Education graduate’s research wins award

A PhD graduate from Victoria’s Faculty of Education, Maraea Hunia, has won the inaugural Lyn Foote Award from the New Zealand Association for Research in Education (NZARE) for her research on Māori language socialisation and acquisition by bilingual children.

Maraea Hunia smiles at the camera with a young girl
Maraea Hunia has won the the inaugural Lyn Foote Award from the New Zealand Association for Research in Education.

The Lyn Foote Award for Student Research in Early Childhood is given to a current NZARE member who has completed a high-quality Master’s or doctoral thesis on a topic relevant to early childhood education and care.

Maraea was presented with the award at the Early Childhood Education Special Interest Group’s meeting in Wellington recently.

Maraea says: “I am deeply honoured to receive an award commemorating Lyn Foote, whose lifetime of passion, dedication and hard work provisioned the storehouse of knowledge that many working within the field of early years draw from.

“Her work also laid critical pathways for relationships of encounter, which my research also explored. My study, on Māori language socialisation and acquisition, is a small contribution which I hope will help our nation's heritage language to flourish.”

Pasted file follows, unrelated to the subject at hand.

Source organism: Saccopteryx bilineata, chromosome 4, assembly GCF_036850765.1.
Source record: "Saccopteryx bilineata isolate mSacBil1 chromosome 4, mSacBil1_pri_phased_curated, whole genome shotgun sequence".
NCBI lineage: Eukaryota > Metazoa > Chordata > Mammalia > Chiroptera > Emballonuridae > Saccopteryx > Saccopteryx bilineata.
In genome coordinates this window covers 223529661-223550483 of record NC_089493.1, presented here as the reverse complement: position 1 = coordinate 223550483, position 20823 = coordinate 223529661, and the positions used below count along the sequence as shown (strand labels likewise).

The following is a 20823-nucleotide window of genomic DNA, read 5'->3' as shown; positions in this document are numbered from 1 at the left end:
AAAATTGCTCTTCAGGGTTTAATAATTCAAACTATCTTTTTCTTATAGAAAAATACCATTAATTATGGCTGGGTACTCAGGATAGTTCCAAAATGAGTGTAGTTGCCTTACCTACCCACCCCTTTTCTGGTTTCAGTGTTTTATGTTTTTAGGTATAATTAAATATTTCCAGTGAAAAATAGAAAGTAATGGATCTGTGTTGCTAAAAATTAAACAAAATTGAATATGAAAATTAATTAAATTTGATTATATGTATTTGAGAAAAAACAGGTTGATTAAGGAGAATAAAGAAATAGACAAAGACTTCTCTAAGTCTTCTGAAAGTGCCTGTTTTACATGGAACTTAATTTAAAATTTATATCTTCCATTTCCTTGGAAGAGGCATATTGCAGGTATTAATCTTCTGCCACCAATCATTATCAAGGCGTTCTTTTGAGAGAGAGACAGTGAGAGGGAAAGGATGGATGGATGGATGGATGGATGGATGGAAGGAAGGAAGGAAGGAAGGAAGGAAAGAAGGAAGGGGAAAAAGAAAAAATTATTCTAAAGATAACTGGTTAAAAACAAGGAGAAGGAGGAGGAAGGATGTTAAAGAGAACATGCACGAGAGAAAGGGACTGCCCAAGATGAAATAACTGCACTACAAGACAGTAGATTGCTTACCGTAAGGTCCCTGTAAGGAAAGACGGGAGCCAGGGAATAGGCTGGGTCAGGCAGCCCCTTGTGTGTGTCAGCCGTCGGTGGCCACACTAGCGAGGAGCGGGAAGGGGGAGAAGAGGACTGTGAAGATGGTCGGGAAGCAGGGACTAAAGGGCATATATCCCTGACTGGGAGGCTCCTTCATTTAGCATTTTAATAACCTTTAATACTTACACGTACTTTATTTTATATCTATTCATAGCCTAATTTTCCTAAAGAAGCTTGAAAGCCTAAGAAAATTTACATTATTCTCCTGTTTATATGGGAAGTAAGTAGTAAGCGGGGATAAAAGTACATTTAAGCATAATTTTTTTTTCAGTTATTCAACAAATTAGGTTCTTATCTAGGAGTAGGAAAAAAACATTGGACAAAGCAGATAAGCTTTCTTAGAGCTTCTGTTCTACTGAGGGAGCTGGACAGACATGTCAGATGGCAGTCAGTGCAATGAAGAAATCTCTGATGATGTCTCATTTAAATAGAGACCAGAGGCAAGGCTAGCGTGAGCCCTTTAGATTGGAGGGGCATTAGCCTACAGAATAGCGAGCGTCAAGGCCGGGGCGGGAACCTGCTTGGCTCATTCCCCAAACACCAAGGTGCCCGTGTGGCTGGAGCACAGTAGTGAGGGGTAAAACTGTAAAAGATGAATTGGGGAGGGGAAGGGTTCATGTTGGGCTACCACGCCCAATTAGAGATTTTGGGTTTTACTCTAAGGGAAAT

Professor Carmen Dalli and Dr Winifred Bauer, who supervised Maraea’s thesis, were delighted by the award.

“Maraea’s thesis is the first in-depth study of the bilingual acquisition of Māori and English from birth, primarily in the home but also later in kōhanga reo. Her detailed case study integrated methods from socio-cultural research, anthropology, and descriptive linguistics to provide a very rich analysis of the factors that led to bilingual success in both environments,” says Dr Bauer.

“Maraea’s findings about the development of the linguistic structures of te reo Māori show clearly that the pattern of acquisition is very different from the pattern observed in European languages,” added Dr Bauer. “This not only breaks new ground in our understanding of the development of Māori language competence, but it also makes an important contribution to international understanding of universals in child language acquisition.

“The findings of Maraea’s thesis are important in the field of early childhood studies. They demonstrate the importance for Māori revitalisation of speaking Māori not only to the child but to others around the child. This is an important message for early childhood centres aiming to support the growth of bilingualism,” says Professor Dalli.

“Maraea’s findings also have implications for immigrant families in New Zealand who wish to maintain their heritage languages. They show the importance of the entire community surrounding the child in supporting the acquisition of both culture and language.”